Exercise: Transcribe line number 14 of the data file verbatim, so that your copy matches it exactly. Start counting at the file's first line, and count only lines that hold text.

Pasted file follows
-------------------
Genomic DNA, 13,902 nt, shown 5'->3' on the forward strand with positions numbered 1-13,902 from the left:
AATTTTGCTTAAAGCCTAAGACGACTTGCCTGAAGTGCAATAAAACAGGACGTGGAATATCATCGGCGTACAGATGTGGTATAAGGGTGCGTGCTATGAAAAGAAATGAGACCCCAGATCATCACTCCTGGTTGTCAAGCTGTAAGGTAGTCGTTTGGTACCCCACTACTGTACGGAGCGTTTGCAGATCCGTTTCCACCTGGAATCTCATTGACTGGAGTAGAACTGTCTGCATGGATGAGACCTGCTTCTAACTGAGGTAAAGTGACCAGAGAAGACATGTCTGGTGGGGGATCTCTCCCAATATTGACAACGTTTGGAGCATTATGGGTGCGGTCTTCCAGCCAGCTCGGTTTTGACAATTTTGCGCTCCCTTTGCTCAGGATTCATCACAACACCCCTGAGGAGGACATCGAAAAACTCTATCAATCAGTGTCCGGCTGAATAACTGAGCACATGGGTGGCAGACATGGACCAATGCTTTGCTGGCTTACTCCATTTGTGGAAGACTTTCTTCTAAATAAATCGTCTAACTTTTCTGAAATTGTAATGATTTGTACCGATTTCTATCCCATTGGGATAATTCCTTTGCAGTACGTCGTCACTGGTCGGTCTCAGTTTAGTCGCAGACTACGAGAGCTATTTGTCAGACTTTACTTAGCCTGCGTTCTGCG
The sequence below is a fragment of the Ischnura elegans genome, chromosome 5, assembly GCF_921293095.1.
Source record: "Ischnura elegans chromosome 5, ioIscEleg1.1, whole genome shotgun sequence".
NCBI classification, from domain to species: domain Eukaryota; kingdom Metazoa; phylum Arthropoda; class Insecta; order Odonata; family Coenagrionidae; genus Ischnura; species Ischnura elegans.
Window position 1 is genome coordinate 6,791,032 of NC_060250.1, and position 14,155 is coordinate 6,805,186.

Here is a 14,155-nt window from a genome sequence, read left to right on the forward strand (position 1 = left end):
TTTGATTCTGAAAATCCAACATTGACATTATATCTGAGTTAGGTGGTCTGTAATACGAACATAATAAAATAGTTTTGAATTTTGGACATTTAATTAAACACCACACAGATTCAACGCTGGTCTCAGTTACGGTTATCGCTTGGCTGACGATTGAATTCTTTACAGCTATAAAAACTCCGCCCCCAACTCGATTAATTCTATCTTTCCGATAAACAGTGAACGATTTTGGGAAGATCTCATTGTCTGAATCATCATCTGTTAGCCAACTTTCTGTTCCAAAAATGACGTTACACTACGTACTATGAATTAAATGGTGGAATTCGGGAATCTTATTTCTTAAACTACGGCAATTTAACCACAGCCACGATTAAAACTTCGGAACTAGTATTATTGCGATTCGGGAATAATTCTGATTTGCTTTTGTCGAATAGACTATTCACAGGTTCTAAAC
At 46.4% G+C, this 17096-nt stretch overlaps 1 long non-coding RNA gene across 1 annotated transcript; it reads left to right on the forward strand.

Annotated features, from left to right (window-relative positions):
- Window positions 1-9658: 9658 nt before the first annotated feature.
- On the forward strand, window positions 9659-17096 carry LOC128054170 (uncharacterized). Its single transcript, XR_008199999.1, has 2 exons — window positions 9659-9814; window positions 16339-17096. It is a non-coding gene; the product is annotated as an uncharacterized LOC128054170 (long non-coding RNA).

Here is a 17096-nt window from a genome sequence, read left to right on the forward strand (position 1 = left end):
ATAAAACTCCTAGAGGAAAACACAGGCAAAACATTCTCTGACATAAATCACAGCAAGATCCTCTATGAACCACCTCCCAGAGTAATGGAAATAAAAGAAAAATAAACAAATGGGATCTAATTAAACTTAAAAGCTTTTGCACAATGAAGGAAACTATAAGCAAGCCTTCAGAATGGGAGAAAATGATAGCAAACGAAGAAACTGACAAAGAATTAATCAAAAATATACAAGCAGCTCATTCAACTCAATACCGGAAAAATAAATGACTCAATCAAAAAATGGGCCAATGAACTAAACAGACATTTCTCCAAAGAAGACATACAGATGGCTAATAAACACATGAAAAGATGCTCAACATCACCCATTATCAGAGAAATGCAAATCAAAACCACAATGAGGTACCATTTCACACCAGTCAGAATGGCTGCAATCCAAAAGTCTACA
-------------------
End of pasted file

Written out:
ATAAAACTCCTAGAGGAAAACACAGGCAAAACATTCTCTGACATAAATCACAGCAAGATCCTCTATGAACCACCTCCCAGAGTAATGGAAATAAAAGAAAAATAAACAAATGGGATCTAATTAAACTTAAAAGCTTTTGCACAATGAAGGAAACTATAAGCAAGCCTTCAGAATGGGAGAAAATGATAGCAAACGAAGAAACTGACAAAGAATTAATCAAAAATATACAAGCAGCTCATTCAACTCAATACCGGAAAAATAAATGACTCAATCAAAAAATGGGCCAATGAACTAAACAGACATTTCTCCAAAGAAGACATACAGATGGCTAATAAACACATGAAAAGATGCTCAACATCACCCATTATCAGAGAAATGCAAATCAAAACCACAATGAGGTACCATTTCACACCAGTCAGAATGGCTGCAATCCAAAAGTCTACA